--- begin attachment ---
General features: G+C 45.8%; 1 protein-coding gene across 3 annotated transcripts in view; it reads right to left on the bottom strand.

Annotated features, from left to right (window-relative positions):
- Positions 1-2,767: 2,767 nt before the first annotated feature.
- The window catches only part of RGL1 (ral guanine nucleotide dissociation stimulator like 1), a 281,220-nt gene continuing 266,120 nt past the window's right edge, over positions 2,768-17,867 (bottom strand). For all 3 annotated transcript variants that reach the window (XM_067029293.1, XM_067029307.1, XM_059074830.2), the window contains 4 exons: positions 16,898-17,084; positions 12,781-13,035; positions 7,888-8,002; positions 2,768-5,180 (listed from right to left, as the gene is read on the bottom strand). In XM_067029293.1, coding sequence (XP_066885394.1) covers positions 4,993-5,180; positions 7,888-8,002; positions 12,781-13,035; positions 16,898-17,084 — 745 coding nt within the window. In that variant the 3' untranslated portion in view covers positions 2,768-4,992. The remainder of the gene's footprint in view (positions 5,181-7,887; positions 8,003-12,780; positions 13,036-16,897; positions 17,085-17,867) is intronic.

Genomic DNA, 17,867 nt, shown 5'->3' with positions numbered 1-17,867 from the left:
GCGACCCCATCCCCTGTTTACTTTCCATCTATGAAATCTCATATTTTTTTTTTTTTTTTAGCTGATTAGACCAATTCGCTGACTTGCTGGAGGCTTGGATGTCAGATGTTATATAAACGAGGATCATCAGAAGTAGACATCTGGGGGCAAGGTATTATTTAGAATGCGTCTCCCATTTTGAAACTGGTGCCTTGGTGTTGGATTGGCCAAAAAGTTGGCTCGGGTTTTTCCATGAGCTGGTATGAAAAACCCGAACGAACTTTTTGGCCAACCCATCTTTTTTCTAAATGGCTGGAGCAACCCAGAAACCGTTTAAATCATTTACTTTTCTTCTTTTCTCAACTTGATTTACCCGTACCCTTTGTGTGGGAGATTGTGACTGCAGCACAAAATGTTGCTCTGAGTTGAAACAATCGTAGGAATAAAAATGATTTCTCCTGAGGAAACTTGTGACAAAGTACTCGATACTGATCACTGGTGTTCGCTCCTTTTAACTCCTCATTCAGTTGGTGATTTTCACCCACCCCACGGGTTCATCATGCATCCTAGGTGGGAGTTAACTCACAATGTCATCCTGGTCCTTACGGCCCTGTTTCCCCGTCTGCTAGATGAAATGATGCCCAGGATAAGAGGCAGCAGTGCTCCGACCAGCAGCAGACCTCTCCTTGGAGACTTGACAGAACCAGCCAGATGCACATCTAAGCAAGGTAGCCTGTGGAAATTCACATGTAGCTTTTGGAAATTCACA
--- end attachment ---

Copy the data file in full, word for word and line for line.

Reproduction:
General features: G+C 45.8%; 1 protein-coding gene across 3 annotated transcripts in view; it reads right to left on the bottom strand.

Annotated features, from left to right (window-relative positions):
- Positions 1-2,767: 2,767 nt before the first annotated feature.
- The window catches only part of RGL1 (ral guanine nucleotide dissociation stimulator like 1), a 281,220-nt gene continuing 266,120 nt past the window's right edge, over positions 2,768-17,867 (bottom strand). For all 3 annotated transcript variants that reach the window (XM_067029293.1, XM_067029307.1, XM_059074830.2), the window contains 4 exons: positions 16,898-17,084; positions 12,781-13,035; positions 7,888-8,002; positions 2,768-5,180 (listed from right to left, as the gene is read on the bottom strand). In XM_067029293.1, coding sequence (XP_066885394.1) covers positions 4,993-5,180; positions 7,888-8,002; positions 12,781-13,035; positions 16,898-17,084 — 745 coding nt within the window. In that variant the 3' untranslated portion in view covers positions 2,768-4,992. The remainder of the gene's footprint in view (positions 5,181-7,887; positions 8,003-12,780; positions 13,036-16,897; positions 17,085-17,867) is intronic.

Genomic DNA, 17,867 nt, shown 5'->3' with positions numbered 1-17,867 from the left:
GCGACCCCATCCCCTGTTTACTTTCCATCTATGAAATCTCATATTTTTTTTTTTTTTTTAGCTGATTAGACCAATTCGCTGACTTGCTGGAGGCTTGGATGTCAGATGTTATATAAACGAGGATCATCAGAAGTAGACATCTGGGGGCAAGGTATTATTTAGAATGCGTCTCCCATTTTGAAACTGGTGCCTTGGTGTTGGATTGGCCAAAAAGTTGGCTCGGGTTTTTCCATGAGCTGGTATGAAAAACCCGAACGAACTTTTTGGCCAACCCATCTTTTTTCTAAATGGCTGGAGCAACCCAGAAACCGTTTAAATCATTTACTTTTCTTCTTTTCTCAACTTGATTTACCCGTACCCTTTGTGTGGGAGATTGTGACTGCAGCACAAAATGTTGCTCTGAGTTGAAACAATCGTAGGAATAAAAATGATTTCTCCTGAGGAAACTTGTGACAAAGTACTCGATACTGATCACTGGTGTTCGCTCCTTTTAACTCCTCATTCAGTTGGTGATTTTCACCCACCCCACGGGTTCATCATGCATCCTAGGTGGGAGTTAACTCACAATGTCATCCTGGTCCTTACGGCCCTGTTTCCCCGTCTGCTAGATGAAATGATGCCCAGGATAAGAGGCAGCAGTGCTCCGACCAGCAGCAGACCTCTCCTTGGAGACTTGACAGAACCAGCCAGATGCACATCTAAGCAAGGTAGCCTGTGGAAATTCACATGTAGCTTTTGGAAATTCACA